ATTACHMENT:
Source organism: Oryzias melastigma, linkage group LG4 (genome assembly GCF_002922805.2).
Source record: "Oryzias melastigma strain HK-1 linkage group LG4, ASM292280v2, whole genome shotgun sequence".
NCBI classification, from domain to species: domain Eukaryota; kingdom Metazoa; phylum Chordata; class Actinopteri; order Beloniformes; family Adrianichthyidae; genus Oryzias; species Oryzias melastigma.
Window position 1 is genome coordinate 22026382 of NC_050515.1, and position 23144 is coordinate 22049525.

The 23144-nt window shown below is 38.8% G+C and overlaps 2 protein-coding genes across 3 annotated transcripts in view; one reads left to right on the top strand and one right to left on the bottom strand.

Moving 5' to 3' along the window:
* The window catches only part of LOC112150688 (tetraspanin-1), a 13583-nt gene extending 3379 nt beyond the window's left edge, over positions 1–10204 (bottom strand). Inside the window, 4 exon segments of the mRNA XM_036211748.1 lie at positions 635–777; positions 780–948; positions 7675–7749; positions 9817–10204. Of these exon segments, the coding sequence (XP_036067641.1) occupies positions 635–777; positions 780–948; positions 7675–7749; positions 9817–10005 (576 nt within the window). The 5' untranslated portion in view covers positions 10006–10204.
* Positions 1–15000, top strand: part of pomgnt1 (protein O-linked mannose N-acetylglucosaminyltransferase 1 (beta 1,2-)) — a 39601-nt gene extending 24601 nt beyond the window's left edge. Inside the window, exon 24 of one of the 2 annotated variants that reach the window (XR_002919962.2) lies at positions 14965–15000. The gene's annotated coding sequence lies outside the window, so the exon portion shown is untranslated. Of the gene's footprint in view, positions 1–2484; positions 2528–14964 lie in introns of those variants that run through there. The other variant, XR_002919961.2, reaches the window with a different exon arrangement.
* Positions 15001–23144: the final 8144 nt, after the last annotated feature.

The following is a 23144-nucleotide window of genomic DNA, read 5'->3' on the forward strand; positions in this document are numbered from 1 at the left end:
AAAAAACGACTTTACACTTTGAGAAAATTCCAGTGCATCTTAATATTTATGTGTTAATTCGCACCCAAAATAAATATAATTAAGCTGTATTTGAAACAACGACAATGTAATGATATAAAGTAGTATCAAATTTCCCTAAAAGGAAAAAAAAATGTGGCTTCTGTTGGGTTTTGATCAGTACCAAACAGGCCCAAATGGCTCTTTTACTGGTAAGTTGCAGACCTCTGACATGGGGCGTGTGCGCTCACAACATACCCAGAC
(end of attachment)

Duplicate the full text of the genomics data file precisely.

Source organism: Oryzias melastigma, linkage group LG4 (genome assembly GCF_002922805.2).
Source record: "Oryzias melastigma strain HK-1 linkage group LG4, ASM292280v2, whole genome shotgun sequence".
NCBI classification, from domain to species: domain Eukaryota; kingdom Metazoa; phylum Chordata; class Actinopteri; order Beloniformes; family Adrianichthyidae; genus Oryzias; species Oryzias melastigma.
Window position 1 is genome coordinate 22026382 of NC_050515.1, and position 23144 is coordinate 22049525.

The 23144-nt window shown below is 38.8% G+C and overlaps 2 protein-coding genes across 3 annotated transcripts in view; one reads left to right on the top strand and one right to left on the bottom strand.

Moving 5' to 3' along the window:
* The window catches only part of LOC112150688 (tetraspanin-1), a 13583-nt gene extending 3379 nt beyond the window's left edge, over positions 1–10204 (bottom strand). Inside the window, 4 exon segments of the mRNA XM_036211748.1 lie at positions 635–777; positions 780–948; positions 7675–7749; positions 9817–10204. Of these exon segments, the coding sequence (XP_036067641.1) occupies positions 635–777; positions 780–948; positions 7675–7749; positions 9817–10005 (576 nt within the window). The 5' untranslated portion in view covers positions 10006–10204.
* Positions 1–15000, top strand: part of pomgnt1 (protein O-linked mannose N-acetylglucosaminyltransferase 1 (beta 1,2-)) — a 39601-nt gene extending 24601 nt beyond the window's left edge. Inside the window, exon 24 of one of the 2 annotated variants that reach the window (XR_002919962.2) lies at positions 14965–15000. The gene's annotated coding sequence lies outside the window, so the exon portion shown is untranslated. Of the gene's footprint in view, positions 1–2484; positions 2528–14964 lie in introns of those variants that run through there. The other variant, XR_002919961.2, reaches the window with a different exon arrangement.
* Positions 15001–23144: the final 8144 nt, after the last annotated feature.

The following is a 23144-nucleotide window of genomic DNA, read 5'->3' on the forward strand; positions in this document are numbered from 1 at the left end:
AAAAAACGACTTTACACTTTGAGAAAATTCCAGTGCATCTTAATATTTATGTGTTAATTCGCACCCAAAATAAATATAATTAAGCTGTATTTGAAACAACGACAATGTAATGATATAAAGTAGTATCAAATTTCCCTAAAAGGAAAAAAAAATGTGGCTTCTGTTGGGTTTTGATCAGTACCAAACAGGCCCAAATGGCTCTTTTACTGGTAAGTTGCAGACCTCTGACATGGGGCGTGTGCGCTCACAACATACCCAGAC